On this day in 1660 Sarah Churchill, Duchess of Marlborough, was born.
Sarah Churchill rose to be one of the most influential women of her time through her close friendship with Queen Anne of Great Britain.
Sarah’s friendship and influence with Princess Anne was widely known, and leading public figures often turned their attentions to her in the hope that she would influence Anne to comply with requests.
As a result, by the time Anne became queen, Sarah’s knowledge of government, and intimacy with the Queen, had made her a powerful friend and a dangerous enemy.
Sarah enjoyed a “long and devoted” relationship with her husband of more than 40 years, John Churchill, 1st Duke of Marlborough.
She acted as Anne’s agent after the latter’s father, James II, was deposed during the Glorious Revolution; and she promoted her interests during the rule of James’s successors, William III and Mary II.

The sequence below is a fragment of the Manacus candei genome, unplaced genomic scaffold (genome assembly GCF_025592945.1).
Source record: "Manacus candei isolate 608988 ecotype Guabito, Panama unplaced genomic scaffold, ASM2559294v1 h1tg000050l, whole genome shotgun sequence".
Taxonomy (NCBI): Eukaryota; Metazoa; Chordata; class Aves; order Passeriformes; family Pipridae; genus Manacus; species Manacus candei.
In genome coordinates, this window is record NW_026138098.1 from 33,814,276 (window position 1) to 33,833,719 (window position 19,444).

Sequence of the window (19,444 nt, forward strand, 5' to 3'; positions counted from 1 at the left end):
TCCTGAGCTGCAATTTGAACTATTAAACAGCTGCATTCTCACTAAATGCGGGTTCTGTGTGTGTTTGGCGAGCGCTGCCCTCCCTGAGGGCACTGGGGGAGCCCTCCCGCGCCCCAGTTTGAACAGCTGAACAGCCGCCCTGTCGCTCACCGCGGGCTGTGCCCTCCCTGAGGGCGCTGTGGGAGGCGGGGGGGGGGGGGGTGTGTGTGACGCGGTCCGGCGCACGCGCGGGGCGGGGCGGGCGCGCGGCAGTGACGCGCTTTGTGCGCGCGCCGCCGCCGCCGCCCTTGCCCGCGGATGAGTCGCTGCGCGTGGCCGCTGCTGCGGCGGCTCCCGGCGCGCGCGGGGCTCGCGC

When Anne came to the throne after William’s death in 1702, the Duke of Marlborough, together with Sidney Godolphin, the first Earl of Godolphin, rose to head the government, partly owing to his wife’s friendship with the Queen.
While the Duke was out of the country commanding troops in the War of the Spanish Succession, Sarah kept him informed of court intrigue, while he sent her requests and political advice, which she would then convey to the Queen.
Sarah tirelessly campaigned on behalf of the Whigs, while also devoting much of her time to building projects such as Blenheim Palace. She died in 1744 at the age of eighty-four.